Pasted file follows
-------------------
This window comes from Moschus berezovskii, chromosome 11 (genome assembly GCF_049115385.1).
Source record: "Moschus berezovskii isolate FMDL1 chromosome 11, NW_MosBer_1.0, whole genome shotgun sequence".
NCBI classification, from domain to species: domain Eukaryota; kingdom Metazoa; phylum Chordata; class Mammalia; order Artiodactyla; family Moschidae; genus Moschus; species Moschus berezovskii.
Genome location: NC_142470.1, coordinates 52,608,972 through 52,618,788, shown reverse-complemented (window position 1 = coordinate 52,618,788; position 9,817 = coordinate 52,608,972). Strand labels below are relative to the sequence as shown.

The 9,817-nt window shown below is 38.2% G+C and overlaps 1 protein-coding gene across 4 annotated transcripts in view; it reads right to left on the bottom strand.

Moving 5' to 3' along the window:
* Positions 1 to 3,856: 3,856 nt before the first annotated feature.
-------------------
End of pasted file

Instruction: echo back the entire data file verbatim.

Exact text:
This window comes from Moschus berezovskii, chromosome 11 (genome assembly GCF_049115385.1).
Source record: "Moschus berezovskii isolate FMDL1 chromosome 11, NW_MosBer_1.0, whole genome shotgun sequence".
NCBI classification, from domain to species: domain Eukaryota; kingdom Metazoa; phylum Chordata; class Mammalia; order Artiodactyla; family Moschidae; genus Moschus; species Moschus berezovskii.
Genome location: NC_142470.1, coordinates 52,608,972 through 52,618,788, shown reverse-complemented (window position 1 = coordinate 52,618,788; position 9,817 = coordinate 52,608,972). Strand labels below are relative to the sequence as shown.

The 9,817-nt window shown below is 38.2% G+C and overlaps 1 protein-coding gene across 4 annotated transcripts in view; it reads right to left on the bottom strand.

Moving 5' to 3' along the window:
* Positions 1 to 3,856: 3,856 nt before the first annotated feature.